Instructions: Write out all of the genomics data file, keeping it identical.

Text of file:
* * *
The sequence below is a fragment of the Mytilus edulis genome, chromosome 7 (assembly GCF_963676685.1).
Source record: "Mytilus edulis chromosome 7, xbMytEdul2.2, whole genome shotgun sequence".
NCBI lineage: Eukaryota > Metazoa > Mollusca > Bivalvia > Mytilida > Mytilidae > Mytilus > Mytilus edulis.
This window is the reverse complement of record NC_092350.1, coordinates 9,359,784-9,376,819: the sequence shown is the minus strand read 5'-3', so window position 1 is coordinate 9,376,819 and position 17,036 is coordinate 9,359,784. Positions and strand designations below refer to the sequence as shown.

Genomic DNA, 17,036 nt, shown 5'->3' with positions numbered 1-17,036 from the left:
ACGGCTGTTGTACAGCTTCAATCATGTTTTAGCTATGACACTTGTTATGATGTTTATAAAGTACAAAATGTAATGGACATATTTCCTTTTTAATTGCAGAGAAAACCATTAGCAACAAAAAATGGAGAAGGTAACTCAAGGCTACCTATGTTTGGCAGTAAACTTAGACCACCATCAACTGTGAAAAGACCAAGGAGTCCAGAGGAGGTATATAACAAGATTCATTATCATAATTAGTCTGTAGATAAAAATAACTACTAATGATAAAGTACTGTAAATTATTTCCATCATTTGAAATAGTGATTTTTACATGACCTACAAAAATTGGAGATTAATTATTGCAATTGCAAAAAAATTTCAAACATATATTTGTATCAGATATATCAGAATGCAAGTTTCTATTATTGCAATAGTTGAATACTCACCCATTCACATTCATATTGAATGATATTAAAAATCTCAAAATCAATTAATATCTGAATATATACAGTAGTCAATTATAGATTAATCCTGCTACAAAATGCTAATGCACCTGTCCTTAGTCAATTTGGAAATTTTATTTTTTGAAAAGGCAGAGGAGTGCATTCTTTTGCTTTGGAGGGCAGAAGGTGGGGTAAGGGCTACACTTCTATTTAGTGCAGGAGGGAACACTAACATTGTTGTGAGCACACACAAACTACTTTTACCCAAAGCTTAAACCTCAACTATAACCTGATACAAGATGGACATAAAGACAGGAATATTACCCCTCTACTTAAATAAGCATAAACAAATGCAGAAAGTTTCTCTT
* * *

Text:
The sequence below is a fragment of the Mytilus edulis genome, chromosome 7 (assembly GCF_963676685.1).
Source record: "Mytilus edulis chromosome 7, xbMytEdul2.2, whole genome shotgun sequence".
NCBI lineage: Eukaryota > Metazoa > Mollusca > Bivalvia > Mytilida > Mytilidae > Mytilus > Mytilus edulis.
This window is the reverse complement of record NC_092350.1, coordinates 9,359,784-9,376,819: the sequence shown is the minus strand read 5'-3', so window position 1 is coordinate 9,376,819 and position 17,036 is coordinate 9,359,784. Positions and strand designations below refer to the sequence as shown.

Genomic DNA, 17,036 nt, shown 5'->3' with positions numbered 1-17,036 from the left:
ACGGCTGTTGTACAGCTTCAATCATGTTTTAGCTATGACACTTGTTATGATGTTTATAAAGTACAAAATGTAATGGACATATTTCCTTTTTAATTGCAGAGAAAACCATTAGCAACAAAAAATGGAGAAGGTAACTCAAGGCTACCTATGTTTGGCAGTAAACTTAGACCACCATCAACTGTGAAAAGACCAAGGAGTCCAGAGGAGGTATATAACAAGATTCATTATCATAATTAGTCTGTAGATAAAAATAACTACTAATGATAAAGTACTGTAAATTATTTCCATCATTTGAAATAGTGATTTTTACATGACCTACAAAAATTGGAGATTAATTATTGCAATTGCAAAAAAATTTCAAACATATATTTGTATCAGATATATCAGAATGCAAGTTTCTATTATTGCAATAGTTGAATACTCACCCATTCACATTCATATTGAATGATATTAAAAATCTCAAAATCAATTAATATCTGAATATATACAGTAGTCAATTATAGATTAATCCTGCTACAAAATGCTAATGCACCTGTCCTTAGTCAATTTGGAAATTTTATTTTTTGAAAAGGCAGAGGAGTGCATTCTTTTGCTTTGGAGGGCAGAAGGTGGGGTAAGGGCTACACTTCTATTTAGTGCAGGAGGGAACACTAACATTGTTGTGAGCACACACAAACTACTTTTACCCAAAGCTTAAACCTCAACTATAACCTGATACAAGATGGACATAAAGACAGGAATATTACCCCTCTACTTAAATAAGCATAAACAAATGCAGAAAGTTTCTCTT